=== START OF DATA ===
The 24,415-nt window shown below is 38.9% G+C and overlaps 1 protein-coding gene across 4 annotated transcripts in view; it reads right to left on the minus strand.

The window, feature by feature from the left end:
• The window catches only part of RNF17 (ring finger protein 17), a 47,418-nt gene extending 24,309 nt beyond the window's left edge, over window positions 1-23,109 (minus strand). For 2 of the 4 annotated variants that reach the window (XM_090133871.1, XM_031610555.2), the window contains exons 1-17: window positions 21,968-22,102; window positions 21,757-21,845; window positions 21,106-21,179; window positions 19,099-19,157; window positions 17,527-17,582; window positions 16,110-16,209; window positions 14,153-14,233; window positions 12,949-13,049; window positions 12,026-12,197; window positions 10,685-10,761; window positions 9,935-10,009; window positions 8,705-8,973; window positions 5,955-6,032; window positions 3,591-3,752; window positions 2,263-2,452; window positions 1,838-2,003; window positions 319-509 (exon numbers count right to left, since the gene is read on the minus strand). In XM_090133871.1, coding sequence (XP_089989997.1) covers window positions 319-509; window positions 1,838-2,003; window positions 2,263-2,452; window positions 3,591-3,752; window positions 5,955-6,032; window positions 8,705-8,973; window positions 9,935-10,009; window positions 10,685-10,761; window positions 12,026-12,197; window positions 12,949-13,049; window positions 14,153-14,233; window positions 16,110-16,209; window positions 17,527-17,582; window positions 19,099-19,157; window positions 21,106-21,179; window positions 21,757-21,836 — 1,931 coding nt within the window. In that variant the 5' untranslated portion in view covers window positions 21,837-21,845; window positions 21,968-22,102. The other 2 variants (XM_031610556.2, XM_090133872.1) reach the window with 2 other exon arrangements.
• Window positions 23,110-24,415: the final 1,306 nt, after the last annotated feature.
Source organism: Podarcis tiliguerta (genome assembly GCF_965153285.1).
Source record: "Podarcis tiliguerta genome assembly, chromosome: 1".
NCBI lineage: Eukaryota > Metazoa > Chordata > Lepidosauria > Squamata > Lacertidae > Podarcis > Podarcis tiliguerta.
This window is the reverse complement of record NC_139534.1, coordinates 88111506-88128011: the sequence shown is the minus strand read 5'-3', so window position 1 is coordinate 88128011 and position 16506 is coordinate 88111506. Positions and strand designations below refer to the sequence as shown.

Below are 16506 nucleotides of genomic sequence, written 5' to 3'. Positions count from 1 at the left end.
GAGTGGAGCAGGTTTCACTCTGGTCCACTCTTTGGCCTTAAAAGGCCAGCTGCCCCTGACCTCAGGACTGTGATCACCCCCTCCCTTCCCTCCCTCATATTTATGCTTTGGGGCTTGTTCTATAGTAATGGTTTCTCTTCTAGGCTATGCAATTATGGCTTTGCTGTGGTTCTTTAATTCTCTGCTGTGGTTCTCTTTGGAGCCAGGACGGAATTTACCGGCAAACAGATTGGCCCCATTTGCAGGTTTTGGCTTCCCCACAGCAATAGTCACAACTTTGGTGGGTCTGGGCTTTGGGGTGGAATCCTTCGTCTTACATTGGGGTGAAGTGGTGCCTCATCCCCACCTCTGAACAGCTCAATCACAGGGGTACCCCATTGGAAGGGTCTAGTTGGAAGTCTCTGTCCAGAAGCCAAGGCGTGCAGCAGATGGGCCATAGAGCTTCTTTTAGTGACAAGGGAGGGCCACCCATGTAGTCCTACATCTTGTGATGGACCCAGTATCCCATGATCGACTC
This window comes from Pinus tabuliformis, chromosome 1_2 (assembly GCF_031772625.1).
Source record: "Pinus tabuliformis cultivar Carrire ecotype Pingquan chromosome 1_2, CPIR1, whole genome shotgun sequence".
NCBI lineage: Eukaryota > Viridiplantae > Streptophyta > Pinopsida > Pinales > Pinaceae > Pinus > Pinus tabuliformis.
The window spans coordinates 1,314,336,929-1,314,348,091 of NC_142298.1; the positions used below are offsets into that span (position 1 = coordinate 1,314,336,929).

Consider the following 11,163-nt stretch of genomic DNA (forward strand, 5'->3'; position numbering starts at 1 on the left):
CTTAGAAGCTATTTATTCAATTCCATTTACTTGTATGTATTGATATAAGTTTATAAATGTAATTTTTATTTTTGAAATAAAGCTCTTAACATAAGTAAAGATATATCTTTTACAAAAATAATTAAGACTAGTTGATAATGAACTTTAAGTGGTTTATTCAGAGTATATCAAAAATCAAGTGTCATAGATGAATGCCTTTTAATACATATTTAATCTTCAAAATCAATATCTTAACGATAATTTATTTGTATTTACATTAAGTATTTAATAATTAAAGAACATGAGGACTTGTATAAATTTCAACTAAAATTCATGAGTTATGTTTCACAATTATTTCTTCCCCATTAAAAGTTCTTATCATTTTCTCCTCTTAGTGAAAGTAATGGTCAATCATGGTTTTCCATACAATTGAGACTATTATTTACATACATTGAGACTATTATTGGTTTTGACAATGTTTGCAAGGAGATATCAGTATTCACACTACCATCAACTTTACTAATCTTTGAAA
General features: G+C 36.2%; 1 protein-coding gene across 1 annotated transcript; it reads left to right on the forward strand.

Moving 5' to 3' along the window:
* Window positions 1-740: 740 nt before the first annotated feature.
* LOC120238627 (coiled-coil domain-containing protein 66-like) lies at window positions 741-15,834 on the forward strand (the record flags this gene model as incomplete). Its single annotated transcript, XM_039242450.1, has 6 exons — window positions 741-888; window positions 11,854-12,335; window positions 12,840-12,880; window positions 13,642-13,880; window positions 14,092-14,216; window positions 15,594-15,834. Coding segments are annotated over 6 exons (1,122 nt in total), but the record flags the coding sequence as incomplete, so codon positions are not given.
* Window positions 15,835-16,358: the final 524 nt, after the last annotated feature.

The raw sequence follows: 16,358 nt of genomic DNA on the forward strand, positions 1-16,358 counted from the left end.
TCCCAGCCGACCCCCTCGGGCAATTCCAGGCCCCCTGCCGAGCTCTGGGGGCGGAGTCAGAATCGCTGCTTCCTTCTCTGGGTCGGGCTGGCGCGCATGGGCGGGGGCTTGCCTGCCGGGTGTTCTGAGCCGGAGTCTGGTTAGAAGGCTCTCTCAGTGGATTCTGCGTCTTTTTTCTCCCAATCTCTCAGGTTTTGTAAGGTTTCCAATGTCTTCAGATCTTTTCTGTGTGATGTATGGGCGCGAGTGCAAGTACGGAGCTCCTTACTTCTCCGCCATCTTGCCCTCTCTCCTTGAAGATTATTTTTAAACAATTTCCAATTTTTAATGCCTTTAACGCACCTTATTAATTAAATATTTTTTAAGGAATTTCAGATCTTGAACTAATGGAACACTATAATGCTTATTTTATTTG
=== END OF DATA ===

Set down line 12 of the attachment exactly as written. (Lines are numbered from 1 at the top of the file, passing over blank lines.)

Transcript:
Source record: "Pinus tabuliformis cultivar Carrire ecotype Pingquan chromosome 1_2, CPIR1, whole genome shotgun sequence".